Waking up bright and early to remove ice from a windshield is a pain. Unfortunately, many impatient drivers discover creative ways to break the glass instead of removing the ice.
“There are some creative ideas for getting ice off windshields, but they can be hazardous to your health,” Wayne Robinson of Glass Doctor® of Amarillo, Texas, said. “There is a better way to safely remove ice from windshields and auto glass.”
Here are the Glass Doctor eight do’s and don’ts for de-icing your windshield:
DO: Pour cold water to gradually melt the ice on a “sealed,” frozen door.
DON’T: Pour hot water on the vehicle’s windshield and windows to melt the ice. The extreme temperature change can cause the glass to break.
DO: Start the vehicle and use the defroster setting to warm the glass. Wait at least five minutes for the glass to warm up.
DON’T: Try to “unseal” the door by using a hair dryer, cigarette lighter, ice pick, screwdriver, propane torch or portable heater.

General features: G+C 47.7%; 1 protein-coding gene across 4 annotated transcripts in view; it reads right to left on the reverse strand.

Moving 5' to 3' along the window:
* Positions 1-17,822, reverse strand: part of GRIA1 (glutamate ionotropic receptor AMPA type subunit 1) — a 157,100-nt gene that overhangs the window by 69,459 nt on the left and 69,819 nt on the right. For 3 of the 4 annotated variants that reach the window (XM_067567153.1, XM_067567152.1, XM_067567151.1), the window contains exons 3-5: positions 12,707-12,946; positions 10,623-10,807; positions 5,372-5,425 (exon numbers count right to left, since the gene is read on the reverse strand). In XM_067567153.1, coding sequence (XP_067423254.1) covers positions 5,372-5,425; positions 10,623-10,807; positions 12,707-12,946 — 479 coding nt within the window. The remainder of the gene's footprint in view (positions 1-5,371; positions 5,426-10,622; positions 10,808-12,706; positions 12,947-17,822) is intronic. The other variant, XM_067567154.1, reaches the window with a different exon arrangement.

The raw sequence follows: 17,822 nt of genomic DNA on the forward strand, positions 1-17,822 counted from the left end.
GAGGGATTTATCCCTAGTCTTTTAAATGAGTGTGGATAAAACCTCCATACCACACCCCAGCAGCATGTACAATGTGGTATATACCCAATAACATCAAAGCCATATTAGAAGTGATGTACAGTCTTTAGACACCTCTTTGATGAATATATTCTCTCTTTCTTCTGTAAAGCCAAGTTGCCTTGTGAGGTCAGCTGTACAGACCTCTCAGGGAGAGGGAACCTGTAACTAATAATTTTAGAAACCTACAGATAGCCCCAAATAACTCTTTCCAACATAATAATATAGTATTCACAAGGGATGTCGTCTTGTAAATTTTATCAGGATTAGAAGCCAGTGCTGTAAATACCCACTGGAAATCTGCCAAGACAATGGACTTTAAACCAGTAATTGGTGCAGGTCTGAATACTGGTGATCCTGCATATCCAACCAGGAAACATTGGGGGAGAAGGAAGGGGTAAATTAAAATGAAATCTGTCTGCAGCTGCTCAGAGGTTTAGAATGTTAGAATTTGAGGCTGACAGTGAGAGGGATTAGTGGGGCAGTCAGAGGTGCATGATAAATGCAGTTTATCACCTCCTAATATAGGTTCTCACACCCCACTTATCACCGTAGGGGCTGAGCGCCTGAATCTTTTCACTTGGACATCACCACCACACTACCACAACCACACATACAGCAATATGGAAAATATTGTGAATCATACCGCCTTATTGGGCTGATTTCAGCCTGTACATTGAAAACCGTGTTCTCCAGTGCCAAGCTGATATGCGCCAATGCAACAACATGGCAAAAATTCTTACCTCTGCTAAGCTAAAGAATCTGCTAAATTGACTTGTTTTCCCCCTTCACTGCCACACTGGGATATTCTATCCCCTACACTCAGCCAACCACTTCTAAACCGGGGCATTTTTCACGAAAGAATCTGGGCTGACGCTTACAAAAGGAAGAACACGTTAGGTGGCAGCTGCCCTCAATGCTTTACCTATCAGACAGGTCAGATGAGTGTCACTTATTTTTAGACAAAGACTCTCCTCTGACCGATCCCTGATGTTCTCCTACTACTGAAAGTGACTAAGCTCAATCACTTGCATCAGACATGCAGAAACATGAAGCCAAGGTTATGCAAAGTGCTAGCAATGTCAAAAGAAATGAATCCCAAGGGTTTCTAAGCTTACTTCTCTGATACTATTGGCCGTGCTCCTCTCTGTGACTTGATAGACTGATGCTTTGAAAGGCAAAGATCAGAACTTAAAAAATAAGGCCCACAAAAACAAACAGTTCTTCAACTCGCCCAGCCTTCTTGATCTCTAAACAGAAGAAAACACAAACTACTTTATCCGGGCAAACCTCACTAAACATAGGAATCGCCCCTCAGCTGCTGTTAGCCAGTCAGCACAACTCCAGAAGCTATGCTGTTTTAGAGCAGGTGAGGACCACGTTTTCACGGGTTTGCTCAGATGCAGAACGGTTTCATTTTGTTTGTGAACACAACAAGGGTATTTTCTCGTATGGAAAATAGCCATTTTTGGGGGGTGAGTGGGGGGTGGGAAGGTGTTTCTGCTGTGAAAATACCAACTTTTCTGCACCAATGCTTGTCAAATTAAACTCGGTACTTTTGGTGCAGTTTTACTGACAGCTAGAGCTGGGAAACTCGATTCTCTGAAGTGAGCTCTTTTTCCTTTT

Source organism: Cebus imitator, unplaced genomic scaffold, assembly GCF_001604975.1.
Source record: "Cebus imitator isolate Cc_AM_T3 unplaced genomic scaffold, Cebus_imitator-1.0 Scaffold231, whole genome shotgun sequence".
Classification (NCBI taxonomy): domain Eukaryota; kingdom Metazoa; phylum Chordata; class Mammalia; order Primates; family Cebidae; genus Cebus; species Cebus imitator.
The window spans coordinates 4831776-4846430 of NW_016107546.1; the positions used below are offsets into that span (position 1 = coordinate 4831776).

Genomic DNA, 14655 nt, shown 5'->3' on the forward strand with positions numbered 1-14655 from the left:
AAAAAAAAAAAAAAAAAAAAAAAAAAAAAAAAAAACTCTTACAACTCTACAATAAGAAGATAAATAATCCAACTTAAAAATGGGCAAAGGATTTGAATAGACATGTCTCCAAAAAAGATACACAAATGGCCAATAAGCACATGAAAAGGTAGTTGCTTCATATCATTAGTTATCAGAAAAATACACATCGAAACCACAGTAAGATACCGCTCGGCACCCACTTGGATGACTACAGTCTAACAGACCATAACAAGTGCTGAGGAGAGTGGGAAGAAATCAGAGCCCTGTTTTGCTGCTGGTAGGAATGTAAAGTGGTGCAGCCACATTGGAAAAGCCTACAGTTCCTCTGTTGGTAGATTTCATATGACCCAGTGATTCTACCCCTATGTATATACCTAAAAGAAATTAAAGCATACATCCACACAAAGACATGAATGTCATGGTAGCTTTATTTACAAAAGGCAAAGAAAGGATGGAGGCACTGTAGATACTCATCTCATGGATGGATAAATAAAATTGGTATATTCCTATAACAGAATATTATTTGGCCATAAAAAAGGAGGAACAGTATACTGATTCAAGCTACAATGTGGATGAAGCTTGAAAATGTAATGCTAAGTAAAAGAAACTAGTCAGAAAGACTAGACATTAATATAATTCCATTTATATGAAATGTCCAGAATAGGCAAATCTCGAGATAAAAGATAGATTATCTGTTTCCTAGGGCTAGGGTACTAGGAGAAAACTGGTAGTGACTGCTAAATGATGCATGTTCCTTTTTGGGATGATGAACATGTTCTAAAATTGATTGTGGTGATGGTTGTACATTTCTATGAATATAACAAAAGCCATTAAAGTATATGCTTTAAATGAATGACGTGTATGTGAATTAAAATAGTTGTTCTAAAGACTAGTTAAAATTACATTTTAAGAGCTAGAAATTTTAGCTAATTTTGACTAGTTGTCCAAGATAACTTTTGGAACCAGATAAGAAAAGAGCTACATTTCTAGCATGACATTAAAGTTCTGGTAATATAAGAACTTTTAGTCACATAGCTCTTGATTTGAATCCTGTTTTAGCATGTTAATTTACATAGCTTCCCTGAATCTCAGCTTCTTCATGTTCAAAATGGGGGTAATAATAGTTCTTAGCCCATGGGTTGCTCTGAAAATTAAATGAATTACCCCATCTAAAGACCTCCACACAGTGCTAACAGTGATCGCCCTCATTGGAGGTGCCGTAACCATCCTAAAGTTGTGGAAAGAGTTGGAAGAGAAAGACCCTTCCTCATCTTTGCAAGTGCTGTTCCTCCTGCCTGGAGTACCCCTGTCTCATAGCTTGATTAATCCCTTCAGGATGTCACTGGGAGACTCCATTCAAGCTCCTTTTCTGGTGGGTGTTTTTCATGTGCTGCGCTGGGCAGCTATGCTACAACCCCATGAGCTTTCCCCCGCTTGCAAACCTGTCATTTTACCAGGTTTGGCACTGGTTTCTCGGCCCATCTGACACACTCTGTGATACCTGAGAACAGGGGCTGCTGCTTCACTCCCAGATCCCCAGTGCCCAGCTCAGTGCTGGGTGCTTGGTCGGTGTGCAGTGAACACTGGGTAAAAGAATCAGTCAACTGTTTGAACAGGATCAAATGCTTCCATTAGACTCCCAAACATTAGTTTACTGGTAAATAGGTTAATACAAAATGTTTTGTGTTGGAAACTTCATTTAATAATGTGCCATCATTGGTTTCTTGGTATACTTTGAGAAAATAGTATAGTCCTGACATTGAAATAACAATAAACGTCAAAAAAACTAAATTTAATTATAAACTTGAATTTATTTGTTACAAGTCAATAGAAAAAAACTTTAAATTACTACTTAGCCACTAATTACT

DO: Use a plastic ice scraper and a soft plastic bristle brush or broom to clear the ice once it starts melting. A squeegee also helps.
DON’T: Scrape the ice off the windshield with a metal ice scraper, key, spatula, utility knife or crowbar. The metal scratches and cuts grooves in the glass.
DO: Make sure no ice or snow is obstructing the vehicle’s tailpipe. If it is covered, remove the ice or snow to prevent the possibility of carbon monoxide poisoning.
DON’T: Pour a mixture of vinegar and water on the windshield. Vinegar eats pits into the windshield glass.
Waiting for ice to melt on its own isn’t practical in the morning, so knowing how to properly defrost auto glass is important. By waking up a few minutes early, drivers can avoid accidents caused by de-icing windshields.